I have always been leery of high level dancers who have no technically proficient students...now any good teacher could have a few students with limitations, or who don't really want to improve, but if a guy is truly high level and that is not reflected in ANY of his students, he's either a crappy teacher or doesn't care...or both...that being said, I would not presume that the level of technique that one teaches in a group is in any way indicative of the level of technique they would teach on a private...particularly if they know you are focused on competing...lastly, I would not worry about your level being too low for them...they can handle that, that is their problem.... if they are truly good, they will be able to to work with you and will probably be glad that they got to you before someone with less skill could mess things up which they have to fix:)
 

Bailamosdance

Well-Known Member
#27
No teacher is responsible for the quality of their students in that their teaching my be exemplary but the student might just be mediocre. High quality dancers attract many but that does not mean that they only attract talent...
 

danceronice

Well-Known Member
#28
No teacher is responsible for the quality of their students in that their teaching my be exemplary but the student might just be mediocre. High quality dancers attract many but that does not mean that they only attract talent...
May be, but if they attract a statistically meaningful number of students, they ought to have a FEW who are demonstrating some talent. If the overwhelming majority of a teacher's students aren't displaying any grasp of technique, it does make you wonder if he/she is catastrophically unlucky in attracting the inept, or if that's what he/she turns out.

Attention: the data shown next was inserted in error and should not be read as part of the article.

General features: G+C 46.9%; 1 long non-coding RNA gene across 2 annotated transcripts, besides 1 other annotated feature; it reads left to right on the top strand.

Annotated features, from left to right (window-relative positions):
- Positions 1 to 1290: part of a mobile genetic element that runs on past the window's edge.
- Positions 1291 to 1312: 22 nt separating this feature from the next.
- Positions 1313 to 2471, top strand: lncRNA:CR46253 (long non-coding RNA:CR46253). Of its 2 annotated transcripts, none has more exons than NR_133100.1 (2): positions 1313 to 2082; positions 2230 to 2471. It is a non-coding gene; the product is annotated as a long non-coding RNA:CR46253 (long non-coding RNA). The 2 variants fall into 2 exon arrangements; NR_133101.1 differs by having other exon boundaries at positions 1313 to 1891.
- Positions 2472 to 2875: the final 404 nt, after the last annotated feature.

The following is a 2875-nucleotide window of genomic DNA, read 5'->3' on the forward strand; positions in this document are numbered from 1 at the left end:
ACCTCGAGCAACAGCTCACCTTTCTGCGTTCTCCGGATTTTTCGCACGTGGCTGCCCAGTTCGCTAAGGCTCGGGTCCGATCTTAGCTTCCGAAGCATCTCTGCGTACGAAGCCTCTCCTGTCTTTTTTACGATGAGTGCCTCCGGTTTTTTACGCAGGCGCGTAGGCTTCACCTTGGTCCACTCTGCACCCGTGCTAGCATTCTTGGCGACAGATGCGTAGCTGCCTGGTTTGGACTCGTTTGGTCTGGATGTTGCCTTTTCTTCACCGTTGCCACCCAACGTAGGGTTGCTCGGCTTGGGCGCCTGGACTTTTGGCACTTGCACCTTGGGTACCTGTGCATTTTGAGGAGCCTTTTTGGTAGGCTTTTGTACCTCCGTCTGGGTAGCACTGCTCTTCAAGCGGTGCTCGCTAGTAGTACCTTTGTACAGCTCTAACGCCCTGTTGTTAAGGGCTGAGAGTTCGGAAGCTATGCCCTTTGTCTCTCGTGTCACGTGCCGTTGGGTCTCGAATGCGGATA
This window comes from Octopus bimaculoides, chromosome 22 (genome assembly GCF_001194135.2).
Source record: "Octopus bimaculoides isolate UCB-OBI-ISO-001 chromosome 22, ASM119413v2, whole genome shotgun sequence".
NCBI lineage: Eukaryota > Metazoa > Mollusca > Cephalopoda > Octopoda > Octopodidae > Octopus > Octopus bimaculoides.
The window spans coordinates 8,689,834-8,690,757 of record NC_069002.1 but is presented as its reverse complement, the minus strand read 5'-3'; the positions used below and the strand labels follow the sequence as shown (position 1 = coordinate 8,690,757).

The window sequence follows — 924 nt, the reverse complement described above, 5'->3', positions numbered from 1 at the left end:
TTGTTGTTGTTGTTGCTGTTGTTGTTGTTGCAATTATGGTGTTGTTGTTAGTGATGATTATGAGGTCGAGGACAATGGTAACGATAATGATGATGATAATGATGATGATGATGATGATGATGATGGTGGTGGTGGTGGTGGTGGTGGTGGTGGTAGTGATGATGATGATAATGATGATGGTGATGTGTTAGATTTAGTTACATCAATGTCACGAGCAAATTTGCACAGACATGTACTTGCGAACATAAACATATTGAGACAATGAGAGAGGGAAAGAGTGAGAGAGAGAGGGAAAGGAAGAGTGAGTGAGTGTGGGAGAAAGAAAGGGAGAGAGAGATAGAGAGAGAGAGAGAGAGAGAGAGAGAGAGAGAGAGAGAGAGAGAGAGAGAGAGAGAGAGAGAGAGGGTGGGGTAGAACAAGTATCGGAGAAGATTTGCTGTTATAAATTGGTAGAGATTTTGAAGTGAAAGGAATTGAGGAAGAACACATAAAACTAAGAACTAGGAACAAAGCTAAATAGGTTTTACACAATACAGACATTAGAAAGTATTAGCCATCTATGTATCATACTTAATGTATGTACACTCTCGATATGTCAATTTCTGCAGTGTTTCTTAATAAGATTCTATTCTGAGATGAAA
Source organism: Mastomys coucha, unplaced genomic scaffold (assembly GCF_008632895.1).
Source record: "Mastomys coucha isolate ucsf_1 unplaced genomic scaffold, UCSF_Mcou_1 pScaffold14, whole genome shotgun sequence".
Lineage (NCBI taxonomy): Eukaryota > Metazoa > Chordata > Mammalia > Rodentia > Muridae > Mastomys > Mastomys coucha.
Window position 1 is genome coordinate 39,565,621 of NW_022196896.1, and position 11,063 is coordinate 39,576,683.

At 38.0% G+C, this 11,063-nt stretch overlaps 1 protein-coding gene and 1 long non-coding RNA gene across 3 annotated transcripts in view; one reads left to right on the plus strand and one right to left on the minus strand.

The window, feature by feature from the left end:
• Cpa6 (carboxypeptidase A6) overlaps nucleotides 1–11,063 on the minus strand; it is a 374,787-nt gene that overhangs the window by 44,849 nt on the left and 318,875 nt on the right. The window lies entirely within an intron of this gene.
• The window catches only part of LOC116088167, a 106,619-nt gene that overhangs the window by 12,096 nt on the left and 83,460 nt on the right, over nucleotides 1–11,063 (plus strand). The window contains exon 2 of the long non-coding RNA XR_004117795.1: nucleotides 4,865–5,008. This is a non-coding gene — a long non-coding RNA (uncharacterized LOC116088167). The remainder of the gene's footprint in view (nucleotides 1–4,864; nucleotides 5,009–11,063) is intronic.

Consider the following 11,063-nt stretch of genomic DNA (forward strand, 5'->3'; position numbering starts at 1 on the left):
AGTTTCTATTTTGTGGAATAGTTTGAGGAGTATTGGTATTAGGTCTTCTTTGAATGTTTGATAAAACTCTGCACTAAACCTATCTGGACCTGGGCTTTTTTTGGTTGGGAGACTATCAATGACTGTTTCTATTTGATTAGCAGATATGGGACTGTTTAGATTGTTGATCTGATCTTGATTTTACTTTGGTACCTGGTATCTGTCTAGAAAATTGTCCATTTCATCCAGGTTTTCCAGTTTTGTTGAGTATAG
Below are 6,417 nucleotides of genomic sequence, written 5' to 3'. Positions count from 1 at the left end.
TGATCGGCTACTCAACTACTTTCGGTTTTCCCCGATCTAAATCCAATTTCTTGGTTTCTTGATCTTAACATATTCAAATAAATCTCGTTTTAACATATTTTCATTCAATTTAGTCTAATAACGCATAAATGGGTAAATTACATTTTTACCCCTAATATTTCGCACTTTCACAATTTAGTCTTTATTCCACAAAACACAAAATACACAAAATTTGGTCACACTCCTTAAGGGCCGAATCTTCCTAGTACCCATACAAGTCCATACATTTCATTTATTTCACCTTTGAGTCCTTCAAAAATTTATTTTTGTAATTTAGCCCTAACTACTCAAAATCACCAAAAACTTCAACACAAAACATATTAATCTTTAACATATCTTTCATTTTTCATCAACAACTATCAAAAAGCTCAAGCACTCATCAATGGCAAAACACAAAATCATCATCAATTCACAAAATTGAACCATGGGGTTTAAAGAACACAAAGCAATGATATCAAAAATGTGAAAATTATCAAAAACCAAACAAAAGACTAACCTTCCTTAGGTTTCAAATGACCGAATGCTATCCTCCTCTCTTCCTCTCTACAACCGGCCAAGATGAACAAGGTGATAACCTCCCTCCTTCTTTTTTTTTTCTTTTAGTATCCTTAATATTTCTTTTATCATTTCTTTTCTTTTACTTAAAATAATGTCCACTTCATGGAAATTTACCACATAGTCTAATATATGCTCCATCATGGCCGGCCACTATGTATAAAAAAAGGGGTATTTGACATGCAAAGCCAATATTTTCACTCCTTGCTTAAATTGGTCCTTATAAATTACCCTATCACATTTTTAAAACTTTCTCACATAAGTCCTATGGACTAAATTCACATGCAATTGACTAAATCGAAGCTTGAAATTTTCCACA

Larinda McRaven

Site Moderator
Staff member
#29
If a teacher has no good students... I agree with Fasc, something is wrong. Partly because just by luck and chance every teacher ends up with a few students with amazing potential and drive. If the teacher never has anything to show for that it means they can't keep the good ones from moving on.
 

Bailamosdance

Well-Known Member
#30
Yes, l, if only the poor quality dancers remain there is something wrong with the situation, for sure. However, judging a teacher by the student results is never going to be foolproof. Students who are brand new, or come loaded with poor muscle memory, or simply students who refuse to ingest the wisdom of a talented teacher can look simply awful, but are not indicative of their teachers work.

I cannot count the number of times that I meet a student of a superstar teacher that proceeds to dance poorly, all the while insisting that their teacher works with them almost daily, while another student of the same teacher is much better while saying simply that they work with that same teacher, although much less often.
 

debmc

Well-Known Member
#32
However, judging a teacher by the student results is never going to be foolproof. Students who are brand new, or come loaded with poor muscle memory, or simply students who refuse to ingest the wisdom of a talented teacher can look simply awful, but are not indicative of their teachers work.
On the other hand, a good teacher will probably not have the students who have poor muscle memory, can't ingest wisdom, etc, etc, compete in the bigger comps where they are going to look ( and feel) bad. I think a good teacher may have some students that have trouble learning, but they usually guide those students to the appropiate comps at the appropriate levels.